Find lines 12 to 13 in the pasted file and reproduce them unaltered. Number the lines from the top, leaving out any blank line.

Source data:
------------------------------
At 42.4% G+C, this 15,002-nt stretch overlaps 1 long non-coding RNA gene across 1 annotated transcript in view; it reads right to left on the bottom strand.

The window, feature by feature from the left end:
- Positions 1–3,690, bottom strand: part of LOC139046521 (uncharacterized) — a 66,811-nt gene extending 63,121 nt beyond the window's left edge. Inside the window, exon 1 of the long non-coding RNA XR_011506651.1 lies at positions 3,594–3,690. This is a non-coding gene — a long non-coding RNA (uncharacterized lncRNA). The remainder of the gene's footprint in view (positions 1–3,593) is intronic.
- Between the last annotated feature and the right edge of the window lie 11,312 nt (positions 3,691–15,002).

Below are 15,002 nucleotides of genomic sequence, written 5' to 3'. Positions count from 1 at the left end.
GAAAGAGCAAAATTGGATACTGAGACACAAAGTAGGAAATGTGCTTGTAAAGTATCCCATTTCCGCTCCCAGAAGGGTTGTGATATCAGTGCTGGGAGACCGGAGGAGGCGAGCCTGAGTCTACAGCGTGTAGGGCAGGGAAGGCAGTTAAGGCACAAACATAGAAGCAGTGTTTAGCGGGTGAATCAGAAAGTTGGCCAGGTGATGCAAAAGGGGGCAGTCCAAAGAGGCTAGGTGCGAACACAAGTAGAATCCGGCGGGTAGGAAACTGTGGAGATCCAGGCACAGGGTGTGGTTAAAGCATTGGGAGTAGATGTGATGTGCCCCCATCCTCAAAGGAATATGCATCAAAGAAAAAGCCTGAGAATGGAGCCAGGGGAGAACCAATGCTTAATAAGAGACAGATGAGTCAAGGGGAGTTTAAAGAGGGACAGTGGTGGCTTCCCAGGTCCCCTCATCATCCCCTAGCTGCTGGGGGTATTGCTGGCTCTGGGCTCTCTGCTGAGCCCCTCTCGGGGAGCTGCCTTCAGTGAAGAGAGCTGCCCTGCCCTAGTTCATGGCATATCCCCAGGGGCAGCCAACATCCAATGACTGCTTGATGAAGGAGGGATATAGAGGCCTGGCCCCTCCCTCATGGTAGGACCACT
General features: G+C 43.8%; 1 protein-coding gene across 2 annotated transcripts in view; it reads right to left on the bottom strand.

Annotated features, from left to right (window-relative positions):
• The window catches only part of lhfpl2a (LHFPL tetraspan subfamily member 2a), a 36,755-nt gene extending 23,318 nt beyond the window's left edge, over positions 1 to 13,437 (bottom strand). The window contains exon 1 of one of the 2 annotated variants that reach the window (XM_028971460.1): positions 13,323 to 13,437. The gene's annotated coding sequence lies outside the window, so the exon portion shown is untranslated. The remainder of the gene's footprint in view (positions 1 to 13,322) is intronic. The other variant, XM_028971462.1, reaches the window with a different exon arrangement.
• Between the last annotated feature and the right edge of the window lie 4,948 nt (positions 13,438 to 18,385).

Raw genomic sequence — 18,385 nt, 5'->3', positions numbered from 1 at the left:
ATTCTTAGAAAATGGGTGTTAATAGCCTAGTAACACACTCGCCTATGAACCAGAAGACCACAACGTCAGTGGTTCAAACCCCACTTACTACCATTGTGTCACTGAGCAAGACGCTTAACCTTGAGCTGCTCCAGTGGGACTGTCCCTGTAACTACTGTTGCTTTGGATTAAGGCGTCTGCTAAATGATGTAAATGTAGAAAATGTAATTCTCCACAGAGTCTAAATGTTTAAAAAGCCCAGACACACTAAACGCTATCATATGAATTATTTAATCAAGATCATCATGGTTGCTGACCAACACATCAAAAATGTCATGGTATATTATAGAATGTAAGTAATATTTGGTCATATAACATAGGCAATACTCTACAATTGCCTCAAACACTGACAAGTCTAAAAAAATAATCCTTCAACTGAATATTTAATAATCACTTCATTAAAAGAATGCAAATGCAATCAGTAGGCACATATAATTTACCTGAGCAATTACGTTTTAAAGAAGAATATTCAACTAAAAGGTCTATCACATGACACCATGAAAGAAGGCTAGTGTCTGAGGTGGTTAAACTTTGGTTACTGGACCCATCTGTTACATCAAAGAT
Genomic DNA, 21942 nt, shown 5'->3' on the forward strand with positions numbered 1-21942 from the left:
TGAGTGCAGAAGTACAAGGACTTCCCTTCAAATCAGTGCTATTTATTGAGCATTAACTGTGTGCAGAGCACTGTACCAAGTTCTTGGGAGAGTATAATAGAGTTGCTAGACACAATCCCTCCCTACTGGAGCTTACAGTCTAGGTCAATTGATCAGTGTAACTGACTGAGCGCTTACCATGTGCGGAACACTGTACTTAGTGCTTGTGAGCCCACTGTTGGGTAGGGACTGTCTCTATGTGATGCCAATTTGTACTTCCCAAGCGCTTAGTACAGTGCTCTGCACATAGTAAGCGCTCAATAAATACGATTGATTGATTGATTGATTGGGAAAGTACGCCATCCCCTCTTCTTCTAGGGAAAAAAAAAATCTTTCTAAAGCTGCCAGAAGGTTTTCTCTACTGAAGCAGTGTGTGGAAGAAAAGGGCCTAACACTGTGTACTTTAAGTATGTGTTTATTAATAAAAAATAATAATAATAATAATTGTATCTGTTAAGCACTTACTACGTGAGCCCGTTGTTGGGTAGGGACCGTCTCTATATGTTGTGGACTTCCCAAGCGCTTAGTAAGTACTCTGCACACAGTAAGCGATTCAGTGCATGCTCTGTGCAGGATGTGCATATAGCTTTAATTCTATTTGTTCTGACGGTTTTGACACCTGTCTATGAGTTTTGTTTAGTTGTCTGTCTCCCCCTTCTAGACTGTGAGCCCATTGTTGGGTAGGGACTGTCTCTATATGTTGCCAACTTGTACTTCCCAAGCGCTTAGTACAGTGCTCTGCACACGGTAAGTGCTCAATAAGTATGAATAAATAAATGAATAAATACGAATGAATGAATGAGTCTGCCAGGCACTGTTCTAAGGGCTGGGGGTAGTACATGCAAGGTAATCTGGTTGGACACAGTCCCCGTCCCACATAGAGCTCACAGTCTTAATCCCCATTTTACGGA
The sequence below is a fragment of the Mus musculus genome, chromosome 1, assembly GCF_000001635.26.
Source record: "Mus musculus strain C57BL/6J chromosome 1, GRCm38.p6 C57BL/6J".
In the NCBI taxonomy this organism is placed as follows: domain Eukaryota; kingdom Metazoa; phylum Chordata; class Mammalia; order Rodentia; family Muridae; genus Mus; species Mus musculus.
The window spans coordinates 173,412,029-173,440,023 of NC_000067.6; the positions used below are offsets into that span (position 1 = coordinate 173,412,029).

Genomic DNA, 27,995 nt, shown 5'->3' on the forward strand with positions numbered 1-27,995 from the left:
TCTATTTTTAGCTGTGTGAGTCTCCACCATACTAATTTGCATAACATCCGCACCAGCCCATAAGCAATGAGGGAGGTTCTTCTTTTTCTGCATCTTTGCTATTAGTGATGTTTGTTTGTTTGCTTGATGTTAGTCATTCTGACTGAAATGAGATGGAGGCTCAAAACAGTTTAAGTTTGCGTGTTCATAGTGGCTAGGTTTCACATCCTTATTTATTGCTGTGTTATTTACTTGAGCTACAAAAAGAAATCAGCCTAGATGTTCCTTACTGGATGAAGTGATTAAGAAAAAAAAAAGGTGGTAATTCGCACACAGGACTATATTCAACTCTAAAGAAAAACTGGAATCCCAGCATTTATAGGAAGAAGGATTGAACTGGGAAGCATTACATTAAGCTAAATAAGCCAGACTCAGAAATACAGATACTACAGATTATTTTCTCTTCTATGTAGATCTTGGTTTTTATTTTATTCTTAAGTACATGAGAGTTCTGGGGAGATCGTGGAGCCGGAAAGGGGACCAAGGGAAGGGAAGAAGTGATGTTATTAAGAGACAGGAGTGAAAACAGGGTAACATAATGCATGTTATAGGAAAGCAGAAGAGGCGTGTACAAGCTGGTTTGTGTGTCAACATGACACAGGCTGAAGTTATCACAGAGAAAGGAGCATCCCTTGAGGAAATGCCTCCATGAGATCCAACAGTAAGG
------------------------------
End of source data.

ATTCTTAGAAAATGGGTGTTAATAGCCTAGTAACACACTCGCCTATGAACCAGAAGACCACAACGTCAGTGGTTCAAACCCCACTTACTACCATTGTGTCACTGAGCAAGACGCTTAACCTTGAGCTGCTCCAGTGGGACTGTCCCTGTAACTACTGTTGCTTTGGATTAAGGCGTCTGCTAAATGATGTAAATGTAGAAAATGTAATTCTCCACAGAGTCTAAATGTTTAAAAAGCCCAGACACACTAAACGCTATCATATGAATTATTTAATCAAGATCATCATGGTTGCTGACCAACACATCAAAAATGTCATGGTATATTATAGAATGTAAGTAATATTTGGTCATATAACATAGGCAATACTCTACAATTGCCTCAAACACTGACAAGTCTAAAAAAATAATCCTTCAACTGAATATTTAATAATCACTTCATTAAAAGAATGCAAATGCAATCAGTAGGCACATATAATTTACCTGAGCAATTACGTTTTAAAGAAGAATATTCAACTAAAAGGTCTATCACATGACACCATGAAAGAAGGCTAGTGTCTGAGGTGGTTAAACTTTGGTTACTGGACCCATCTGTTACATCAAAGAT
Genomic DNA, 21942 nt, shown 5'->3' on the forward strand with positions numbered 1-21942 from the left: